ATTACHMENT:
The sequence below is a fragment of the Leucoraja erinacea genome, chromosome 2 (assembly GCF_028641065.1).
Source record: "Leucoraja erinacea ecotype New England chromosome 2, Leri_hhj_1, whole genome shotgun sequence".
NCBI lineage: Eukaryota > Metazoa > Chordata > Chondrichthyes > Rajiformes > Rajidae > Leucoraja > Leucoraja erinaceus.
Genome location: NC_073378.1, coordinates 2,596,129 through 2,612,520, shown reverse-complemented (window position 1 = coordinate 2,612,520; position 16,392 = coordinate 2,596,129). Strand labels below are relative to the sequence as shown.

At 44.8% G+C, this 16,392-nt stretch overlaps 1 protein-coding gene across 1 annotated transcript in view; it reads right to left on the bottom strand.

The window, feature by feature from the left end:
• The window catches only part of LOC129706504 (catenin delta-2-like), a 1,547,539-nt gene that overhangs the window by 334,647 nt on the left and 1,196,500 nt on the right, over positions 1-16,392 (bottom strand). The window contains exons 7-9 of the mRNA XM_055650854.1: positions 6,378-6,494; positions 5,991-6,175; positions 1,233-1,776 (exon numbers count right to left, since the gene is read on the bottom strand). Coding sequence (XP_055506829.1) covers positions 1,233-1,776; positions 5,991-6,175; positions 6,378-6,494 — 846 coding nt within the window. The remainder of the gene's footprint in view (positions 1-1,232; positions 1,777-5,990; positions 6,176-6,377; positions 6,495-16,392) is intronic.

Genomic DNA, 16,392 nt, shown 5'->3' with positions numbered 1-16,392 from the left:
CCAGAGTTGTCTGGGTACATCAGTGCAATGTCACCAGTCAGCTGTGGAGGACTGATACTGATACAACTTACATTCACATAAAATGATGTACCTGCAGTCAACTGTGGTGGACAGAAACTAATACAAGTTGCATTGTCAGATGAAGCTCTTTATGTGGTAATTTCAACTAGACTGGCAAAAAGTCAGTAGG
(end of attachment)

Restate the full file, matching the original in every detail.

The sequence below is a fragment of the Leucoraja erinacea genome, chromosome 2 (assembly GCF_028641065.1).
Source record: "Leucoraja erinacea ecotype New England chromosome 2, Leri_hhj_1, whole genome shotgun sequence".
NCBI lineage: Eukaryota > Metazoa > Chordata > Chondrichthyes > Rajiformes > Rajidae > Leucoraja > Leucoraja erinaceus.
Genome location: NC_073378.1, coordinates 2,596,129 through 2,612,520, shown reverse-complemented (window position 1 = coordinate 2,612,520; position 16,392 = coordinate 2,596,129). Strand labels below are relative to the sequence as shown.

At 44.8% G+C, this 16,392-nt stretch overlaps 1 protein-coding gene across 1 annotated transcript in view; it reads right to left on the bottom strand.

The window, feature by feature from the left end:
• The window catches only part of LOC129706504 (catenin delta-2-like), a 1,547,539-nt gene that overhangs the window by 334,647 nt on the left and 1,196,500 nt on the right, over positions 1-16,392 (bottom strand). The window contains exons 7-9 of the mRNA XM_055650854.1: positions 6,378-6,494; positions 5,991-6,175; positions 1,233-1,776 (exon numbers count right to left, since the gene is read on the bottom strand). Coding sequence (XP_055506829.1) covers positions 1,233-1,776; positions 5,991-6,175; positions 6,378-6,494 — 846 coding nt within the window. The remainder of the gene's footprint in view (positions 1-1,232; positions 1,777-5,990; positions 6,176-6,377; positions 6,495-16,392) is intronic.

Genomic DNA, 16,392 nt, shown 5'->3' with positions numbered 1-16,392 from the left:
CCAGAGTTGTCTGGGTACATCAGTGCAATGTCACCAGTCAGCTGTGGAGGACTGATACTGATACAACTTACATTCACATAAAATGATGTACCTGCAGTCAACTGTGGTGGACAGAAACTAATACAAGTTGCATTGTCAGATGAAGCTCTTTATGTGGTAATTTCAACTAGACTGGCAAAAAGTCAGTAGG